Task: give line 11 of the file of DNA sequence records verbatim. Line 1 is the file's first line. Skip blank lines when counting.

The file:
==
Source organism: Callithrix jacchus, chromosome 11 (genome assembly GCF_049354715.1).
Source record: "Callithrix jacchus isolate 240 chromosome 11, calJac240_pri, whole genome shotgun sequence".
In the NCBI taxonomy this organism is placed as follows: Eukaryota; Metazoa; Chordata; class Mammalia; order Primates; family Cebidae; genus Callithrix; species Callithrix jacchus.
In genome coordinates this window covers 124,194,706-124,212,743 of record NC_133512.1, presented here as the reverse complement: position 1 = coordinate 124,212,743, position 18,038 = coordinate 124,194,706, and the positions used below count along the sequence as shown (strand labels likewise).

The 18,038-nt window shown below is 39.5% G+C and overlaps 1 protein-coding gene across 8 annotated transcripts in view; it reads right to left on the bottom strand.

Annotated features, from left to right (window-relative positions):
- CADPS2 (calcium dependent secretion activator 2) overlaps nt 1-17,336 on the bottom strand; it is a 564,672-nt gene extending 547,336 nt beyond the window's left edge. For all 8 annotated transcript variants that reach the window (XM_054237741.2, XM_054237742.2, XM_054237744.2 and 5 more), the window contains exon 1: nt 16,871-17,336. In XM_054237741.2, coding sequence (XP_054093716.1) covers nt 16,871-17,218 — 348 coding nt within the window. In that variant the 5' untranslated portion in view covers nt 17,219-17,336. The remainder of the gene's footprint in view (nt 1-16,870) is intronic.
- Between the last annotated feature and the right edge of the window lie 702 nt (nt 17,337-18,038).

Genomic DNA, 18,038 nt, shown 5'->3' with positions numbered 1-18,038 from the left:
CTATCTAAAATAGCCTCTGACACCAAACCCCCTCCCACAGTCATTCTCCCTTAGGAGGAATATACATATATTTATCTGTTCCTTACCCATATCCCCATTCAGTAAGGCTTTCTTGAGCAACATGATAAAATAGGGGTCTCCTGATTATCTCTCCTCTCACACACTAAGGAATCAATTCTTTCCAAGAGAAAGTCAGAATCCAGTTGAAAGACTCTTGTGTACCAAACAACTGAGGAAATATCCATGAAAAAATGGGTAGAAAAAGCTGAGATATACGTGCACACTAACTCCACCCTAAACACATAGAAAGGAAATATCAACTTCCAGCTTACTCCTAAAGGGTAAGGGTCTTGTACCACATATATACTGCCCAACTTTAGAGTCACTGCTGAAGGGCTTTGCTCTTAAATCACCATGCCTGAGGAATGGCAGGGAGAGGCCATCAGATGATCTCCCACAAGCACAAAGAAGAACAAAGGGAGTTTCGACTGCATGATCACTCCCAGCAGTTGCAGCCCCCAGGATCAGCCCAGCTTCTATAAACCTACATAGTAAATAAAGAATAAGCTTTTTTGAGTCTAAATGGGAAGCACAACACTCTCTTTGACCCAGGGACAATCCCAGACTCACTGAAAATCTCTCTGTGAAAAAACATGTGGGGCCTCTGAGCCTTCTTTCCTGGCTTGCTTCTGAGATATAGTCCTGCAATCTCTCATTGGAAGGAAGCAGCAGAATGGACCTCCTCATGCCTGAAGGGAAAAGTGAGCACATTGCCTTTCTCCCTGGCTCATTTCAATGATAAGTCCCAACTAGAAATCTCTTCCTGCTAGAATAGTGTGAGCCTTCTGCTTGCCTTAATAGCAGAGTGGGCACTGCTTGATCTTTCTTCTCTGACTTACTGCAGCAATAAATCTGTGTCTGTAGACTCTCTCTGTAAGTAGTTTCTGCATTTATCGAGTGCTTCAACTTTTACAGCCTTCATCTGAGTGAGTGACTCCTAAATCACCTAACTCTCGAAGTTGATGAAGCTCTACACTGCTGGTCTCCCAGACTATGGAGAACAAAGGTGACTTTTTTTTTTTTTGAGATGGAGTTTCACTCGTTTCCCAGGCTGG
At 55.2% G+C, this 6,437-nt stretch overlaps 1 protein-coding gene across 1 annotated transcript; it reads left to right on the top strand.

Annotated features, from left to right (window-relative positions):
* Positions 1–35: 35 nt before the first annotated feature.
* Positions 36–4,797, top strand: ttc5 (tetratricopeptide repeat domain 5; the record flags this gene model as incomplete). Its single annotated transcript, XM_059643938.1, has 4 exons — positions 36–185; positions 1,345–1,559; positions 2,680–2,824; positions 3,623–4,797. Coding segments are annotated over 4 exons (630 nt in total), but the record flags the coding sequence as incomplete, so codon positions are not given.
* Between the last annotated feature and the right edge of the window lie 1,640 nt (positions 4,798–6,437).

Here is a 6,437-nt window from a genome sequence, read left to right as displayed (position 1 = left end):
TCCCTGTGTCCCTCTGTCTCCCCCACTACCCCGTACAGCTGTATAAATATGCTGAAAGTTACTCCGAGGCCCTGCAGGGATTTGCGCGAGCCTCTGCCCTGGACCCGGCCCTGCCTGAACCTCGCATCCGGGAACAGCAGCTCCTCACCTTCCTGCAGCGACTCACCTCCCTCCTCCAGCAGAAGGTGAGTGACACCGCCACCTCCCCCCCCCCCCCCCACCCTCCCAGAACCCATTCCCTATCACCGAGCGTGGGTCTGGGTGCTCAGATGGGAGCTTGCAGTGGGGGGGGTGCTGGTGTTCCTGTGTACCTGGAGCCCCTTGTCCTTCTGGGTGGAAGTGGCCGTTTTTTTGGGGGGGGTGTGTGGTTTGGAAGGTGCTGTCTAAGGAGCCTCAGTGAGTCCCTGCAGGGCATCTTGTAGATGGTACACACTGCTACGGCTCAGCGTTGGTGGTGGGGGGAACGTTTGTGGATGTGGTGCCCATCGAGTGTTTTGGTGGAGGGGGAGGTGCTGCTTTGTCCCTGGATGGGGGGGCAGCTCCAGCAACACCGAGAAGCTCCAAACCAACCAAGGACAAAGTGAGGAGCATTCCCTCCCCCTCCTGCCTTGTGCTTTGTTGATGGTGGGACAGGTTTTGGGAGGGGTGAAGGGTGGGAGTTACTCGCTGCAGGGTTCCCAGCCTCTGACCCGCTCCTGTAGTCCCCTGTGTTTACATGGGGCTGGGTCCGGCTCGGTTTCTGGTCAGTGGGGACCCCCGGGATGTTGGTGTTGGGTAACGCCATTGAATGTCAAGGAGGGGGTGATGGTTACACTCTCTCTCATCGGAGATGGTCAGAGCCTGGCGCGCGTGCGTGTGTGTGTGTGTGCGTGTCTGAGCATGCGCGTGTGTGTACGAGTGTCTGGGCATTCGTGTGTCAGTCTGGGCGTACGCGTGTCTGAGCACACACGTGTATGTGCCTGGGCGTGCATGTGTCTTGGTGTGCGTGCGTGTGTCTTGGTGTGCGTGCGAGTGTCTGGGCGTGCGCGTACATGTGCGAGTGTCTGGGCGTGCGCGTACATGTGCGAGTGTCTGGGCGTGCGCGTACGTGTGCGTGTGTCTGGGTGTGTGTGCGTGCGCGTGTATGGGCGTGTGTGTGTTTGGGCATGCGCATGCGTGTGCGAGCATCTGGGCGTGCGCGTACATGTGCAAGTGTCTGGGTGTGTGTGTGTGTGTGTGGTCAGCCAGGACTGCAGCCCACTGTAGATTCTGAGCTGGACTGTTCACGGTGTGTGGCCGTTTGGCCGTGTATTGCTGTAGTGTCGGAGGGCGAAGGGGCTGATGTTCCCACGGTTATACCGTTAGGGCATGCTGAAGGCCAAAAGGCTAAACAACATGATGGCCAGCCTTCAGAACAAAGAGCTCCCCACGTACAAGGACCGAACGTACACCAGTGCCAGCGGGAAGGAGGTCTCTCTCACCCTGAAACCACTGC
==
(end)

At 55.2% G+C, this 6,437-nt stretch overlaps 1 protein-coding gene across 1 annotated transcript; it reads left to right on the top strand.